Members of the Hornchurch Aerodrome Historical Society went to the Pathfinder museum at RAF Wyton near St. Ives in Cambridgeshire, on Sunday 13th May to collect various pieces of Spitfire X4593, which have been kindly donated to our society by the museum.
The museum is not open directly to the public and you do have to submit a request to pre book your visit as it is on an active base.
603 (City of Edinburgh) Squadron was a fighter squadron responsible for the first German aircraft to be shot down over Britain during the Second World War. On the 27th August 603 moved to Hornchurch, where it remained until 13th December. It thus took part in most of the third phase of the Battle of Britain (the assault on Fighter Command) August-December 1940: Hornchurch.
When the aircraft was transferred to 266 squadron August 1940: the squadron went to RAF Eastchurch and then onto RAF Hornchurch, 14th-21st August 1940, then leaving in August for RAF Wittering where they stayed until September 1941.
Spitfire Mk IA registration number: X4593, built at Eastleigh, Hants as a Mark 1A Spitfire with a Merlin III engine. The plane flew in the Battle of Britain and is credited with destroying at least one German plane, believed to be a Heinkel. It was a presentation Spitfire paid for/named by the Madras Mail (English language daily evening paper, published 1868-1981), the first in a trio of Mark 1’s named by their readers. The plane was called ‘Kerala’ (after the SW Indian state) and allocated to 266 Squadron, a Rhodesian squadron. The other two planes were X4594 ANDHRADESA and X4595 TOMILAND.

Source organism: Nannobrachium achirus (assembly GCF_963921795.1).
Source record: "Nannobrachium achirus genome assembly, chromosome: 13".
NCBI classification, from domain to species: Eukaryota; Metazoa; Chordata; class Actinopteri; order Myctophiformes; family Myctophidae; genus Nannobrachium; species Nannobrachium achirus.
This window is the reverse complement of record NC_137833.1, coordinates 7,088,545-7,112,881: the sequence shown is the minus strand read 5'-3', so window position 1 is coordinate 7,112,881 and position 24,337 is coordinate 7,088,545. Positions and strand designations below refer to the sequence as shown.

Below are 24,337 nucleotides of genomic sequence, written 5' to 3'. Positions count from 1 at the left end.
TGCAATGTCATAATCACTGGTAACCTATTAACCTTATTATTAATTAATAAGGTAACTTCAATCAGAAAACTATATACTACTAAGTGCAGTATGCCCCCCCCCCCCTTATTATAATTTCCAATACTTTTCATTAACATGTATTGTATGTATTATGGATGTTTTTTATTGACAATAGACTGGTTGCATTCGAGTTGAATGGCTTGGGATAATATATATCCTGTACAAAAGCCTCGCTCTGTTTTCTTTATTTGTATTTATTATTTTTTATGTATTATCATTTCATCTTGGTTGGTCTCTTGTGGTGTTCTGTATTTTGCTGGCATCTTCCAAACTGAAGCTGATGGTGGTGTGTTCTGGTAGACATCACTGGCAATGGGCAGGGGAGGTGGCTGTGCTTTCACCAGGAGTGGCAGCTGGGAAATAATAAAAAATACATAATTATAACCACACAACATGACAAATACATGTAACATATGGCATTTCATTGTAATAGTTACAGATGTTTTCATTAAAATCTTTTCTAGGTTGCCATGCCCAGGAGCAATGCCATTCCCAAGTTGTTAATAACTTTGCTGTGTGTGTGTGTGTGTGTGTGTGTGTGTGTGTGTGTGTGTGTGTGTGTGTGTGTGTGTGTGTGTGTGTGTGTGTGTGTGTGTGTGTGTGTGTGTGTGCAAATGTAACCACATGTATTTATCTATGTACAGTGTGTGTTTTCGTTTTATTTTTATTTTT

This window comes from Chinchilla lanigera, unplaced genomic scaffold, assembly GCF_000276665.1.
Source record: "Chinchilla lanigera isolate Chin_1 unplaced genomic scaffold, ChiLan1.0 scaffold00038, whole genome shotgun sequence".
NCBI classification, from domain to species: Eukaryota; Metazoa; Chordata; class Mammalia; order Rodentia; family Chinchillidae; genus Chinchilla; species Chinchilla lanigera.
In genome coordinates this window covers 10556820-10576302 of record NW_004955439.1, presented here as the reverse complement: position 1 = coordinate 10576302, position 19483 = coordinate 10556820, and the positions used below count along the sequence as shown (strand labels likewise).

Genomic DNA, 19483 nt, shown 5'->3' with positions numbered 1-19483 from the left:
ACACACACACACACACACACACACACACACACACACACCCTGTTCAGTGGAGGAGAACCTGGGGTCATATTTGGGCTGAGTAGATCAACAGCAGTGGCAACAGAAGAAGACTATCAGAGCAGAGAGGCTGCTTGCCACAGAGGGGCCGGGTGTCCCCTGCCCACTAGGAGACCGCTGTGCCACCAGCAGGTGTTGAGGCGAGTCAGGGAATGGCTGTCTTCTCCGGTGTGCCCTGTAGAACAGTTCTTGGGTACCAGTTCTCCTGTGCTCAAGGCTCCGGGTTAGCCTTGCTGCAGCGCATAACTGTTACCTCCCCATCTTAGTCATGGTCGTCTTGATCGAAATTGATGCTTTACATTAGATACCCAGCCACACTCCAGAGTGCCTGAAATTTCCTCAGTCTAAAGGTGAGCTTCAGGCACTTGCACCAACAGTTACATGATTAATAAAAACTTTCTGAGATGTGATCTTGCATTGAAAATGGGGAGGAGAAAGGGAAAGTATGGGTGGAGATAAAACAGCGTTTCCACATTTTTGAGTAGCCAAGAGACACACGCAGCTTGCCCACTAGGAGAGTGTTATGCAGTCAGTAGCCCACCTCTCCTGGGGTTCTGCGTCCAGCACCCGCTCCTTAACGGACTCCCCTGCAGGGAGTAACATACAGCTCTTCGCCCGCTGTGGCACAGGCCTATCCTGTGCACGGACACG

It was issued to 603 Squadron on the 8th October 1940 but passed to 266 Squadron nine days later as part of a swap (after 603 received the superior Mark 11As). X4593 crashed on a training flight on the 22nd November 1940, at Holme Lode, Cambridgeshire.
He served with 266 Squadron Royal Air Force Volunteer Reserve Service No: 86399.
He was 20 and the son of James and Ann Penketh of Hove in Sussex.
Pilot Officer Penketh broke formation and entered a dive during a routine training flight with two other Spitfires on the 22nd November 1940.
He did not use his parachute and was killed when the aircraft struck the ground vertically.
Recovered and restored remains of the plane are now at RAF Wyton Pathfinder Museum.
A fragment of bone belonging to RAF Pilot Officer Harold Penketh was found when the aircraft was excavated in Cambridgeshire in October 2015.
The rest of his body was recovered shortly after the Spitfire crashed during a training exercise in 1940.
A plaque and information board were unveiled in September 2016 at a short service near to the crash site at Holme Lode.
A service was held at Woodvale Crematorium before the ashes were interred at St Peter’s Church.